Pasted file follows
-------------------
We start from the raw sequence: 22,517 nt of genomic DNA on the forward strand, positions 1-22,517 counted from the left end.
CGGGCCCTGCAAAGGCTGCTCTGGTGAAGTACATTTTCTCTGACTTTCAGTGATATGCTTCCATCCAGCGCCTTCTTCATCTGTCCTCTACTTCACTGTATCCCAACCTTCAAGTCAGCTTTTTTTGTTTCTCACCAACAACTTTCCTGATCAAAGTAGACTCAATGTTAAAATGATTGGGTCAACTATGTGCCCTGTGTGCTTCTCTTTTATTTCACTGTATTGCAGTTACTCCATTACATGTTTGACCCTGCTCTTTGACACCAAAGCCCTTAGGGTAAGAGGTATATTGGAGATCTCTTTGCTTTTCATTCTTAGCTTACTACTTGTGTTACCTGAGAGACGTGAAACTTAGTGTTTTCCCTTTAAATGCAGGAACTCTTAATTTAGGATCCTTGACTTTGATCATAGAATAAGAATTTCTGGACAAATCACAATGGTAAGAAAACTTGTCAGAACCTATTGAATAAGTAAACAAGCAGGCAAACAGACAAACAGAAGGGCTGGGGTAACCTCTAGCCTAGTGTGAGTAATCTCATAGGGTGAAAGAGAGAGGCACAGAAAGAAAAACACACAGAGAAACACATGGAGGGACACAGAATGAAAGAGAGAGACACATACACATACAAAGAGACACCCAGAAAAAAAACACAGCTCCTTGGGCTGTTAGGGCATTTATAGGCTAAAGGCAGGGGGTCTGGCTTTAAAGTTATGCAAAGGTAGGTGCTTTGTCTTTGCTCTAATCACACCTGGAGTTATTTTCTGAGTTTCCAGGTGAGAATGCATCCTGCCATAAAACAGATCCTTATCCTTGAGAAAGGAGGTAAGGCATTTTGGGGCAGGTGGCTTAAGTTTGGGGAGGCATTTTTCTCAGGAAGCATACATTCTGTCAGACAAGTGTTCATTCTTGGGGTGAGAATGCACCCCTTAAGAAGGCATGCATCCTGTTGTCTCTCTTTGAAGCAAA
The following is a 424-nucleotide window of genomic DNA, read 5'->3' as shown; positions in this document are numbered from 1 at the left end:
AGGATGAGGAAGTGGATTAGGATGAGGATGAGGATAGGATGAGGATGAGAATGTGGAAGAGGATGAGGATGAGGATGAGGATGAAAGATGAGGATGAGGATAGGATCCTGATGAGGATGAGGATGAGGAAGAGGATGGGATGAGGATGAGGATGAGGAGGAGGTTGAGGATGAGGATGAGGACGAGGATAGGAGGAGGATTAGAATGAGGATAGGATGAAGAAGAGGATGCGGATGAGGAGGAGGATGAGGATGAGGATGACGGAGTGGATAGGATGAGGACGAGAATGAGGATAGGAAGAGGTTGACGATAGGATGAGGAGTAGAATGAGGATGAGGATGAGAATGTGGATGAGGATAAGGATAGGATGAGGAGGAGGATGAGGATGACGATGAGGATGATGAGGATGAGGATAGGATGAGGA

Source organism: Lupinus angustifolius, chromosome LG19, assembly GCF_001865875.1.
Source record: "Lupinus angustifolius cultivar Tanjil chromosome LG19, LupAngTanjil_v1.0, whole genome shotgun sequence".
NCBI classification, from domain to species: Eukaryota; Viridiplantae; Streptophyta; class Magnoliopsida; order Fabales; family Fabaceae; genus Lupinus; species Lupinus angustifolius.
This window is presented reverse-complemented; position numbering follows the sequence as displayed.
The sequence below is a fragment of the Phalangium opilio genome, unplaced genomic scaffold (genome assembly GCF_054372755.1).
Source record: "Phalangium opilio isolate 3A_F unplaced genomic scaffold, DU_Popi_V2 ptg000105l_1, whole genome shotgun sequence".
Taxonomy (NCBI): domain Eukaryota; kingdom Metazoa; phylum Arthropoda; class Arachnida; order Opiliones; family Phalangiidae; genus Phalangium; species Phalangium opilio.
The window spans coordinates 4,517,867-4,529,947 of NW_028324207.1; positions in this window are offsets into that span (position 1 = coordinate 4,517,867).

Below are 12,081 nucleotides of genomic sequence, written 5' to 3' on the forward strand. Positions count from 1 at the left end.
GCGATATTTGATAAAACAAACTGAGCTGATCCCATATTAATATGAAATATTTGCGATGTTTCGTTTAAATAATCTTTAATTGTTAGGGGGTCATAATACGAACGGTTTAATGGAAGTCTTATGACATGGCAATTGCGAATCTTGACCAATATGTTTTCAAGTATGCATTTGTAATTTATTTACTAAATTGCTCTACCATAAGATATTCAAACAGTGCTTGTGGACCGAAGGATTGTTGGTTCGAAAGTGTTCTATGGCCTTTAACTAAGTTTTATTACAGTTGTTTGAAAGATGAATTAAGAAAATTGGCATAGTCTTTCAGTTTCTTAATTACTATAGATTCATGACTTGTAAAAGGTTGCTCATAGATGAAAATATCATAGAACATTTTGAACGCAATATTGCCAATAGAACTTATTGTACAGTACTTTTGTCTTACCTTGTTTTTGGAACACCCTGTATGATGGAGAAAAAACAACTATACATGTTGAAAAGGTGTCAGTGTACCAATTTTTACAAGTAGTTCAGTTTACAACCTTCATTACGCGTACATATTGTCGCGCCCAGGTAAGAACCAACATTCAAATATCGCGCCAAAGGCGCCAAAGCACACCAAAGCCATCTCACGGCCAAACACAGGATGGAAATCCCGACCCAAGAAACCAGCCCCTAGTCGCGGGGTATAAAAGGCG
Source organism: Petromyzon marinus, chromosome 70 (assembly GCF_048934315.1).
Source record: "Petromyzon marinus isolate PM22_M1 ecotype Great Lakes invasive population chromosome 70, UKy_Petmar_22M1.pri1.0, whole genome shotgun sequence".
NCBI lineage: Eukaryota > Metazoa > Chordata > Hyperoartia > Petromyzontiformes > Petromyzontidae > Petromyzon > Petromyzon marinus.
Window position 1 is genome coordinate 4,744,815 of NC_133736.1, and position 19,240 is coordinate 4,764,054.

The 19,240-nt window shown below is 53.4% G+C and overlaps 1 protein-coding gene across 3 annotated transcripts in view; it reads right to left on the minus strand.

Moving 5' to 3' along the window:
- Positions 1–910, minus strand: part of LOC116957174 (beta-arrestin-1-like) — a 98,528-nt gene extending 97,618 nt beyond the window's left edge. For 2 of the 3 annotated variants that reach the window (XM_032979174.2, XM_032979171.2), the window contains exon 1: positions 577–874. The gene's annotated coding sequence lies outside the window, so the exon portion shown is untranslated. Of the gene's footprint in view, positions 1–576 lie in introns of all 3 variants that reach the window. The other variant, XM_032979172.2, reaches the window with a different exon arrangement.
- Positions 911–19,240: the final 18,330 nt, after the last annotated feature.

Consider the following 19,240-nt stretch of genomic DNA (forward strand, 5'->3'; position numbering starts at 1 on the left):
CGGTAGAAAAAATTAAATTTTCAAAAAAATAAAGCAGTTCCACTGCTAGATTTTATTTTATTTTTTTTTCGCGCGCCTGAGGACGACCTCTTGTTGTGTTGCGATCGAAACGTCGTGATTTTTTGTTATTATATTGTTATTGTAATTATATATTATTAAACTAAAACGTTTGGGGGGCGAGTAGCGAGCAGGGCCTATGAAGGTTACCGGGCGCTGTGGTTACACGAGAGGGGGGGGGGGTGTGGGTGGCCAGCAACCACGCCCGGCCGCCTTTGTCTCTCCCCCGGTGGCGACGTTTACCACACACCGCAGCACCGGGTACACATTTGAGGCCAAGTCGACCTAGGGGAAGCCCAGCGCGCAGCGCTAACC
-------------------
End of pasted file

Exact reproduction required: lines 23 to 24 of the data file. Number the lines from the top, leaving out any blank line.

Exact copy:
Consider the following 19,240-nt stretch of genomic DNA (forward strand, 5'->3'; position numbering starts at 1 on the left):
CGGTAGAAAAAATTAAATTTTCAAAAAAATAAAGCAGTTCCACTGCTAGATTTTATTTTATTTTTTTTTCGCGCGCCTGAGGACGACCTCTTGTTGTGTTGCGATCGAAACGTCGTGATTTTTTGTTATTATATTGTTATTGTAATTATATATTATTAAACTAAAACGTTTGGGGGGCGAGTAGCGAGCAGGGCCTATGAAGGTTACCGGGCGCTGTGGTTACACGAGAGGGGGGGGGGGTGTGGGTGGCCAGCAACCACGCCCGGCCGCCTTTGTCTCTCCCCCGGTGGCGACGTTTACCACACACCGCAGCACCGGGTACACATTTGAGGCCAAGTCGACCTAGGGGAAGCCCAGCGCGCAGCGCTAACC